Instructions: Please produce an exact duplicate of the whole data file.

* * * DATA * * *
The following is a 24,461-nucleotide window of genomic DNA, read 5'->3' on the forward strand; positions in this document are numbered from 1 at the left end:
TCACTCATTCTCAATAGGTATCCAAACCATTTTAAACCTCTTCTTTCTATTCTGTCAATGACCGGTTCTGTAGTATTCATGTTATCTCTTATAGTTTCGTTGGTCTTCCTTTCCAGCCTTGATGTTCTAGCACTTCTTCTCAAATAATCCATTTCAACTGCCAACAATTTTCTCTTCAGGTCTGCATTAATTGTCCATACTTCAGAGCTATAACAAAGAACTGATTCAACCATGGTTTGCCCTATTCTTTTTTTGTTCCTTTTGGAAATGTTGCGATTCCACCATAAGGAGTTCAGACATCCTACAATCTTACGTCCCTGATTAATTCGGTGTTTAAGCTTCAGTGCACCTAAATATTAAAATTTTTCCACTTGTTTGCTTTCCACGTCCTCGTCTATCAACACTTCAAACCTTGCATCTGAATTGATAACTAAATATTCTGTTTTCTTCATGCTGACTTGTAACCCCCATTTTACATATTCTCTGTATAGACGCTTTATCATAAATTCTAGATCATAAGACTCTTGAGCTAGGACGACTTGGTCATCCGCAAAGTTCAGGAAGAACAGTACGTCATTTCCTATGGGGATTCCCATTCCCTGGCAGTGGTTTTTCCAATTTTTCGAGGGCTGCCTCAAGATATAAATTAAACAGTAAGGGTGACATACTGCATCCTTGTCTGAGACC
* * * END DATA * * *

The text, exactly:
The following is a 24,461-nucleotide window of genomic DNA, read 5'->3' on the forward strand; positions in this document are numbered from 1 at the left end:
TCACTCATTCTCAATAGGTATCCAAACCATTTTAAACCTCTTCTTTCTATTCTGTCAATGACCGGTTCTGTAGTATTCATGTTATCTCTTATAGTTTCGTTGGTCTTCCTTTCCAGCCTTGATGTTCTAGCACTTCTTCTCAAATAATCCATTTCAACTGCCAACAATTTTCTCTTCAGGTCTGCATTAATTGTCCATACTTCAGAGCTATAACAAAGAACTGATTCAACCATGGTTTGCCCTATTCTTTTTTTGTTCCTTTTGGAAATGTTGCGATTCCACCATAAGGAGTTCAGACATCCTACAATCTTACGTCCCTGATTAATTCGGTGTTTAAGCTTCAGTGCACCTAAATATTAAAATTTTTCCACTTGTTTGCTTTCCACGTCCTCGTCTATCAACACTTCAAACCTTGCATCTGAATTGATAACTAAATATTCTGTTTTCTTCATGCTGACTTGTAACCCCCATTTTACATATTCTCTGTATAGACGCTTTATCATAAATTCTAGATCATAAGACTCTTGAGCTAGGACGACTTGGTCATCCGCAAAGTTCAGGAAGAACAGTACGTCATTTCCTATGGGGATTCCCATTCCCTGGCAGTGGTTTTTCCAATTTTTCGAGGGCTGCCTCAAGATATAAATTAAACAGTAAGGGTGACATACTGCATCCTTGTCTGAGACC